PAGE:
Any noteworthy watch company will have excellent watchmakers, designers, engineers, innovators, marketing gurus, and executives in its staff… However, throughout the history of horology there was but one person, who was all of these at the same time: his name is Abraham-Louis Breguet and his heritage is an unrivaled mix of ambition, confidence, entrepreneurial thinking, and an ingenious understanding of his craft. Today, we take a hands-on look at the remarkable past and present of the Breguet brand and every important and cool detail you ever wanted to know about it.
One could easily write a several-hundred-page-long book about Breguet – but one would be late to the party, as there are multiple fine publications about his awe-inspiring achievements. Hence, it would be highly irresponsible of us to try and bring all that accumulated historical knowledge into this article, but – as we said – we will cover all the important historical highlights and innovations, as well as what the brand has been up to since its Swatch Group-driven revival in 1999. Page 1 and Page 2 will discuss history of Breguet, while Page 3 is our look inside the manufacture. Here we go!
The Abraham-Louis Breguet Era
Abraham-Louis Breguet was born in 1747, in Neuchâtel, a little town that retains its high significance in the Swiss watch industry to this day. In his teens, he left the family home to first move to Versailles and then to Paris to pursue his studies as a watchmaker’s apprentice. In 1775, at the age of 28, he opened his workshop in the Ile de la Cité neighborhood of Paris – only a stone’s throw away from prestigious areas around the Louvre and Place Vendôme – with the assistance of a certain Abbot Joseph-François Marie, who helped the young watchmaker to not only get started under his own name but also to gain access to the French Court. Although the French aristocracy shortly began supporting the young watchmaker and entrepreneur, Breguet had to leave Paris during the French Revolution, only to return a few years later in 1795.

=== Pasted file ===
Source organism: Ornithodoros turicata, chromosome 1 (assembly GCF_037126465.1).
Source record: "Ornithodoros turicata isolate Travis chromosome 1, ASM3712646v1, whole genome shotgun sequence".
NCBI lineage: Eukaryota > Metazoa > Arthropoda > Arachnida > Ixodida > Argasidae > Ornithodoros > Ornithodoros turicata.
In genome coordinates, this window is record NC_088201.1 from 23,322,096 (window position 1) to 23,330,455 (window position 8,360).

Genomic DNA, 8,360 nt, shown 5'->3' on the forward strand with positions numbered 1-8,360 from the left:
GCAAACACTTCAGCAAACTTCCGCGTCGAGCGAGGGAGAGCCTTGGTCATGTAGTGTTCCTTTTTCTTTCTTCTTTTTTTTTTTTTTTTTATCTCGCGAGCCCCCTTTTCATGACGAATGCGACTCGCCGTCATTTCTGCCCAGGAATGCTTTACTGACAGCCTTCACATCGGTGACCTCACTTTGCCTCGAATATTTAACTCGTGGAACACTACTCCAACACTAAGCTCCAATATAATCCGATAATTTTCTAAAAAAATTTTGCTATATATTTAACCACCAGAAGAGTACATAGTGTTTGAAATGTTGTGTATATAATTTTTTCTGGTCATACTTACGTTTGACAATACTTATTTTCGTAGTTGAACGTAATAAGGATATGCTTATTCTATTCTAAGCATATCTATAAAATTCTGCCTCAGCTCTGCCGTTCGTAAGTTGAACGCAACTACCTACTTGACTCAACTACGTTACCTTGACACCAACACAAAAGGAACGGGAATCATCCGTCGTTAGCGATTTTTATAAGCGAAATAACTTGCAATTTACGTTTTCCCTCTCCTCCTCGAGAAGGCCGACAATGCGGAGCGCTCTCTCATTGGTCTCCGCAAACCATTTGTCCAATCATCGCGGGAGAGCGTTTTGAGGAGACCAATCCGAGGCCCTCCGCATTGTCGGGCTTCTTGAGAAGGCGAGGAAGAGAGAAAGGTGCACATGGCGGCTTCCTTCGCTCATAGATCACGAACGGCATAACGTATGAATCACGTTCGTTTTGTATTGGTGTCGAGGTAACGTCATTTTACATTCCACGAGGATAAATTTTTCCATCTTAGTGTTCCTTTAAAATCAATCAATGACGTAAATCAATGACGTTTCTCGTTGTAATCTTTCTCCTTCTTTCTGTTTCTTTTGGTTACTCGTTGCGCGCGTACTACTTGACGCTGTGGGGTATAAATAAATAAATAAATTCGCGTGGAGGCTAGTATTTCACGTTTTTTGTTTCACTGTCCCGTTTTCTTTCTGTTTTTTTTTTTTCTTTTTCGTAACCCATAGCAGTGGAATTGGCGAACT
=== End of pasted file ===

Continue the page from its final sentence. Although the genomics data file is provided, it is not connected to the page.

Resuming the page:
This short summary may appear to be but a brief chapter in Breguet’s career, but we’d be awfully wrong to suggest that: let us take a quick look behind the scenes to better understand how early it was that his genius started to show in his work.
The First Automatic Winding Watch Caliber
It was in 1780, only five years into owning his workshop, that he developed the world’s first automatically wound watch caliber. Yes, the very basics of modern automatic watches were laid down by Breguet’s invention. His goal was to create a pocket watch that would need not be wound by a key (since winding a watch movement through the crown was not yet possible at the time), but that would rewind its mainsprings all by itself. His “perpétuelle” caliber featured an oscillating weight that would respond to the wearer’s hand gestures when holding the watch, as well as his movement when walking.
The oscillating weight was spring-loaded so that it returned to its original position after each movement, hence pushing up two going-barrels and stopping when the springs were fully depressed. In other words, we must not imagine today’s bi-directional, centrally mounted winding rotors but rather a hammer-like piece crafted from heavy metal. Thanks to the incredibly detailed Breguet archives (more on those a bit later on in the article), we know that the first fully functional automatic Breguet watch was sold to the Duc d’Orléans in 1780.
Breguet records say that, from the 1780s, his “self-winding watches” were to bring him considerable fame both at the court of Versailles and throughout Europe, and that A.-L. Breguet made and sold some sixty examples from 1787 to 1823 and, it is assumed, another twenty or thirty in the years between 1780 and 1787 (documentary records are largely absent from this early seven-year period).
The First Minute Repeater Gong